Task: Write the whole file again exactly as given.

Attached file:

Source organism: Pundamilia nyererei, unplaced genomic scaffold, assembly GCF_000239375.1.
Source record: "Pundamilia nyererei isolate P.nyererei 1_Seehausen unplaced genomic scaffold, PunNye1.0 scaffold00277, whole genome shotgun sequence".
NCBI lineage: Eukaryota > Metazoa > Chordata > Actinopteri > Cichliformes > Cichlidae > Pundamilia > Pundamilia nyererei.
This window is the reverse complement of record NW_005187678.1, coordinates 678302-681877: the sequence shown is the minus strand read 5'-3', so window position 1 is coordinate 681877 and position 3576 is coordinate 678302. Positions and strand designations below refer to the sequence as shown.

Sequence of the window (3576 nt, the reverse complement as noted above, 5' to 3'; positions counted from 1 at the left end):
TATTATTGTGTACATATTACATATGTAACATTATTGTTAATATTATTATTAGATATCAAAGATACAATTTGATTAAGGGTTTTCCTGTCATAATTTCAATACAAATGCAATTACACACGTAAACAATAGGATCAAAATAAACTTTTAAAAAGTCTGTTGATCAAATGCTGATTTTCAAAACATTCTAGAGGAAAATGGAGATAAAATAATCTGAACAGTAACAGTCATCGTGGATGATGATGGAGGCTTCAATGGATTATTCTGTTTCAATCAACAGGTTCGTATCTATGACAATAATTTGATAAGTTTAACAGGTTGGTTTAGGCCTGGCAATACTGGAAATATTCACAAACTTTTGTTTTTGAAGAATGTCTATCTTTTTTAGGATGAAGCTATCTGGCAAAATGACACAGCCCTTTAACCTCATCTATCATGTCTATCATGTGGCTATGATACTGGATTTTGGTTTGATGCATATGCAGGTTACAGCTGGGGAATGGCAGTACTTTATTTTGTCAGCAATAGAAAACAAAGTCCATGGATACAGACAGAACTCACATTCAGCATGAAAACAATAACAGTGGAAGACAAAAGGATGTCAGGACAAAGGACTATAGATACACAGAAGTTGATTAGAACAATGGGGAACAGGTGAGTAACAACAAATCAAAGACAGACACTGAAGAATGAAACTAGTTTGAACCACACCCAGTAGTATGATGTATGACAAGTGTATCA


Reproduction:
Source organism: Pundamilia nyererei, unplaced genomic scaffold, assembly GCF_000239375.1.
Source record: "Pundamilia nyererei isolate P.nyererei 1_Seehausen unplaced genomic scaffold, PunNye1.0 scaffold00277, whole genome shotgun sequence".
NCBI lineage: Eukaryota > Metazoa > Chordata > Actinopteri > Cichliformes > Cichlidae > Pundamilia > Pundamilia nyererei.
This window is the reverse complement of record NW_005187678.1, coordinates 678302-681877: the sequence shown is the minus strand read 5'-3', so window position 1 is coordinate 681877 and position 3576 is coordinate 678302. Positions and strand designations below refer to the sequence as shown.

Sequence of the window (3576 nt, the reverse complement as noted above, 5' to 3'; positions counted from 1 at the left end):
TATTATTGTGTACATATTACATATGTAACATTATTGTTAATATTATTATTAGATATCAAAGATACAATTTGATTAAGGGTTTTCCTGTCATAATTTCAATACAAATGCAATTACACACGTAAACAATAGGATCAAAATAAACTTTTAAAAAGTCTGTTGATCAAATGCTGATTTTCAAAACATTCTAGAGGAAAATGGAGATAAAATAATCTGAACAGTAACAGTCATCGTGGATGATGATGGAGGCTTCAATGGATTATTCTGTTTCAATCAACAGGTTCGTATCTATGACAATAATTTGATAAGTTTAACAGGTTGGTTTAGGCCTGGCAATACTGGAAATATTCACAAACTTTTGTTTTTGAAGAATGTCTATCTTTTTTAGGATGAAGCTATCTGGCAAAATGACACAGCCCTTTAACCTCATCTATCATGTCTATCATGTGGCTATGATACTGGATTTTGGTTTGATGCATATGCAGGTTACAGCTGGGGAATGGCAGTACTTTATTTTGTCAGCAATAGAAAACAAAGTCCATGGATACAGACAGAACTCACATTCAGCATGAAAACAATAACAGTGGAAGACAAAAGGATGTCAGGACAAAGGACTATAGATACACAGAAGTTGATTAGAACAATGGGGAACAGGTGAGTAACAACAAATCAAAGACAGACACTGAAGAATGAAACTAGTTTGAACCACACCCAGTAGTATGATGTATGACAAGTGTATCA